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Primary skin diseases that principally affect the epidermis may be categorized as either a dermatitis or a papulosquamous disorder. Dermatitis commonly denotes inflammation of the epidermis. Eczema generically denotes edema within the epidermis. Many primary dermatitides are eczematous in nature, although the term eczema is often misused interchangeably for atopic dermatitis. In its mildest or chronic form, edema is seen histopathologically as prominent, toothlike interconnections between keratinocytes (spongiosis). With more intracellular fluid accumulation, intraepidermal vesicles are formed. Vesicles are often subclinical in subacute or chronic eczemas where edema is mild but present as grossly evident vesicles and bullae in acute eczemas. Papulosquamous eruptions are characterized by the presence of erythematous papules or plaques with overlying scale. While eczematous processes clinically manifest with weeping or crusting, papulosquamous disorders are associated with little to no edema and thus clinically tend to be dry.


Atopic dermatitis is the most common chronic inflammatory childhood skin disease, characterized by intense itching, dry skin, inflammation, and exudation. The typical clinical finding is an ill-defined patch or plaque of scaling and erythema. Pruritus is a constant feature. Chronic scratching results in dramatic accentuation of the skin markings (lichenification), sometimes with postinflammatory hyperpigmentation, whereas the chronic eczematous process itself may result in hypopigmentation.


The exact prevalence of atopic dermatitis is not known but has been reported to be 15% to 20% lifetime prevalence. Symptoms begin during the first 6 months in 45% of children, first year of life in 60%, and before the age of 5 years in at least 85% of affected individuals.1


The pathogenesis of atopic dermatitis is not completely understood. It is likely multifactorial involving interplay between immune, genetic, metabolic, infectious, and environmental factors.2 Abnormalities of the epidermal barrier paired with immune dysregulation culminate in expression of this disease. A genetic basis for abnormal barrier function in some patients with atopic dermatitis has recently been linked to the FLG gene, the gene in which null mutations result in ichthyosis vulgaris, a scaly skin disorder in which 20% to 25% of people are also atopic.3 The FLG gene encodes filaggrin, a protein essential for epidermal barrier formation and hydration. The role of filaggrin (or of its absence) in the development of atopic dermatitis is not completely understood.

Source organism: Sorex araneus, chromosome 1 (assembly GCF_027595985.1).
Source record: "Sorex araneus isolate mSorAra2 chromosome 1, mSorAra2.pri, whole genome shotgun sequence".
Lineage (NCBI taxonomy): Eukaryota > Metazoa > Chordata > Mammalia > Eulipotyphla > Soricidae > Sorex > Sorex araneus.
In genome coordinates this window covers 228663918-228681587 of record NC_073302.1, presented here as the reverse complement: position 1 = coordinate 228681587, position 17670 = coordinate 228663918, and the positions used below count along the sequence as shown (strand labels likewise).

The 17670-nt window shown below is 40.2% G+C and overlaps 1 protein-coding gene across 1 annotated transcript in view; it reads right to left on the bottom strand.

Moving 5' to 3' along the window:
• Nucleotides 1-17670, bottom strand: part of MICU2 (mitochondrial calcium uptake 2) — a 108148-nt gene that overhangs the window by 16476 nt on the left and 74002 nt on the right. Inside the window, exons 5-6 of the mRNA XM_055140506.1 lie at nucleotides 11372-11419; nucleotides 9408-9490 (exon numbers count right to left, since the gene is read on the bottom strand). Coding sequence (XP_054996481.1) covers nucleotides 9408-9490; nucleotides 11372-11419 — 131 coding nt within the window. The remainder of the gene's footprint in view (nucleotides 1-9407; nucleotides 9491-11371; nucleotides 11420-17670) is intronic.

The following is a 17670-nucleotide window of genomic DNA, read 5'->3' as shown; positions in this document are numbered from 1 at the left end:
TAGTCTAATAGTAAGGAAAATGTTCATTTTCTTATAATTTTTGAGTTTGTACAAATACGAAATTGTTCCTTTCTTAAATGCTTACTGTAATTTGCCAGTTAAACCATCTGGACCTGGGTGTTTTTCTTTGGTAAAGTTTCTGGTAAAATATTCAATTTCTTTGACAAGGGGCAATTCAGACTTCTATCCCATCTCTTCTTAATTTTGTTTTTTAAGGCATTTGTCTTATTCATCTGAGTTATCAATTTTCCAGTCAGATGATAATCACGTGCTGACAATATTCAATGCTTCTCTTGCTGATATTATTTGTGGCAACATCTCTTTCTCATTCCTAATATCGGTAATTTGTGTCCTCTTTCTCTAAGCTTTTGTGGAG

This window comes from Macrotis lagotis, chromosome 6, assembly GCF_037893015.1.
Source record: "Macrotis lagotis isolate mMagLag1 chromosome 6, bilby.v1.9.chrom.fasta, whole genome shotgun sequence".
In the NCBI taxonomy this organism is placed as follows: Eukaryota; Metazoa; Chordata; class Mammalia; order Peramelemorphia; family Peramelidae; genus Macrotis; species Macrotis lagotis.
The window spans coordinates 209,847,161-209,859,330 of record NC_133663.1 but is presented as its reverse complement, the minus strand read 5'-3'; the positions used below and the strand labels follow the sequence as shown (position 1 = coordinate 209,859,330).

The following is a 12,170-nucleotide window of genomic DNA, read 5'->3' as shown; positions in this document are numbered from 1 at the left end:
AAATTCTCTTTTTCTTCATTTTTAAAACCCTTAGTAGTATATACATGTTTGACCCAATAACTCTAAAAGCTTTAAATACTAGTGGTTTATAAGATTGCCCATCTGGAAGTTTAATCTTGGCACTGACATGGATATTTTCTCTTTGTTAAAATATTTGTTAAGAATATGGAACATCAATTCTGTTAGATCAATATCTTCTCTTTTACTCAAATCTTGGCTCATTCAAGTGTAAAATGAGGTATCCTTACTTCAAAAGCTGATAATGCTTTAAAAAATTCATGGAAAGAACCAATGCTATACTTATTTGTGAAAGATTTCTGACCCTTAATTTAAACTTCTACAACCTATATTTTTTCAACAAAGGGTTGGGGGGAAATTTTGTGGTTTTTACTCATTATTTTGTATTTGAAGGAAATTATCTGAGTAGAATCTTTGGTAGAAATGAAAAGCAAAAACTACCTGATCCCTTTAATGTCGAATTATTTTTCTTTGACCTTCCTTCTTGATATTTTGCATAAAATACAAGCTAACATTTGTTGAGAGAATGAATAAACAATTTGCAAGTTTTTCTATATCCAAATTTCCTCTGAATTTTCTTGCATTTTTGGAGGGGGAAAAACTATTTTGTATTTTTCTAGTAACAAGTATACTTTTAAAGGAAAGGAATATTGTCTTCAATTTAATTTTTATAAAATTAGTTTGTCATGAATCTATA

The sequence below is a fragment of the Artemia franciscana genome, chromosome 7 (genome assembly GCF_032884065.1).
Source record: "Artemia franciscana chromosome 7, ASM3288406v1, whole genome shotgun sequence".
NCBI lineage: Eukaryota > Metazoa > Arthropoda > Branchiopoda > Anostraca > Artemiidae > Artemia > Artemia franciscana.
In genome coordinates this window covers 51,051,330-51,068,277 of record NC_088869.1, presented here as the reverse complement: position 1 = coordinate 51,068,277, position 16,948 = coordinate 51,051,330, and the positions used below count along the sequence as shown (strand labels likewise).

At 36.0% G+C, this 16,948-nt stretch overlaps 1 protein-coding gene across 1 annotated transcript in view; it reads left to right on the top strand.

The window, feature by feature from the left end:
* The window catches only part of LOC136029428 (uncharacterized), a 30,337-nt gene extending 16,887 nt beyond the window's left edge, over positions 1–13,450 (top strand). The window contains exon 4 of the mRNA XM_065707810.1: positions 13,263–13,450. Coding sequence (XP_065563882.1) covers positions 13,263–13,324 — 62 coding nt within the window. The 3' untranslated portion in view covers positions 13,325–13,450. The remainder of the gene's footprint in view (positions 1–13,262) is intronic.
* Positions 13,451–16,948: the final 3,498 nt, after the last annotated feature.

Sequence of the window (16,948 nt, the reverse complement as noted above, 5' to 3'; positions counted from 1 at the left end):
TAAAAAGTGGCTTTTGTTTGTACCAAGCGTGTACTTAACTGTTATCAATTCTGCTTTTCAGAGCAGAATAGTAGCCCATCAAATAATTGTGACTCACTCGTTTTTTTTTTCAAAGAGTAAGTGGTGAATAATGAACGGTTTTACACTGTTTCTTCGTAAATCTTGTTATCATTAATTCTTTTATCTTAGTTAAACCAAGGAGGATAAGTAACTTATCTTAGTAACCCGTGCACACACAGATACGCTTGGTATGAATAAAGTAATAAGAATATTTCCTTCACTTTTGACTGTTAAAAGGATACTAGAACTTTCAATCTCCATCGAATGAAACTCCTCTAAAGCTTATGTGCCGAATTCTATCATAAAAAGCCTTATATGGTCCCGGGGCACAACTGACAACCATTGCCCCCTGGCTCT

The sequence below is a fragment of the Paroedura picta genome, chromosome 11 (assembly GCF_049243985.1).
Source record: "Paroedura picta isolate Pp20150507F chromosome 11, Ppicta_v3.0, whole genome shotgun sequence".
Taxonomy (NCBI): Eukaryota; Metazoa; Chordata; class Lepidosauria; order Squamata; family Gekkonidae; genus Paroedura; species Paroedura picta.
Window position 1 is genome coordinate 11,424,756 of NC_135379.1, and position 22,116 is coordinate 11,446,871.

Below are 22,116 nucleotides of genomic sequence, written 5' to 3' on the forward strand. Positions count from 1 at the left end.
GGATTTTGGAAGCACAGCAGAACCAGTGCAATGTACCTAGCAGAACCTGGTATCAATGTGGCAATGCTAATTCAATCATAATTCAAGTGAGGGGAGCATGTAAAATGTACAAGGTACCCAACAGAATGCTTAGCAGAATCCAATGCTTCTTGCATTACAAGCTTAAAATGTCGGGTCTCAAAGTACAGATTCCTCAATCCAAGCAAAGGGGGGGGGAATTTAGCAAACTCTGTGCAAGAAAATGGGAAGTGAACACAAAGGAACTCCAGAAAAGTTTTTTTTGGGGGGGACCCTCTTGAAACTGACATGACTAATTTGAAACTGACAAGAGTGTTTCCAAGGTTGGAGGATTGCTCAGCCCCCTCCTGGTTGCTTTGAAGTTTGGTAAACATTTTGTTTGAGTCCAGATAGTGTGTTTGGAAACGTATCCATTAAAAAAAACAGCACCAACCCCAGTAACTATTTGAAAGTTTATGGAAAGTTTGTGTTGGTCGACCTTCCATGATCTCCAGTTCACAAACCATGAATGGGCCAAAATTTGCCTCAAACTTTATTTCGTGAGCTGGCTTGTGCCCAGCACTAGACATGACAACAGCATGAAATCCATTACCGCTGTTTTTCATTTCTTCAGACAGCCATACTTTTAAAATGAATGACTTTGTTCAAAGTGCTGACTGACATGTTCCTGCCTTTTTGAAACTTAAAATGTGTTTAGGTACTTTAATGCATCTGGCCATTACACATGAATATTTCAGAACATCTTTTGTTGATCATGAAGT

In infancy, involvement of the face, particularly the cheeks (Fig. 358-1), and of extensor surfaces of the extremities is typical, but involvement of the scalp and trunk is also common. In older children, atopic dermatitis favors the flexures such as the antecubital and popliteal fossae. Ankles, wrists, and dorsa of hands and feet are also commonly involved (eFig. 358.1). Occasionally, disease is widespread and severe. A papular variant may be seen, particularly in African American patients (eFig. 358.2). Several subtle physical findings may support the diagnosis, including accentuation of skin markings on palms and soles, double or triple creases under the lower eyelid (Dennie-Morgan folds), ...

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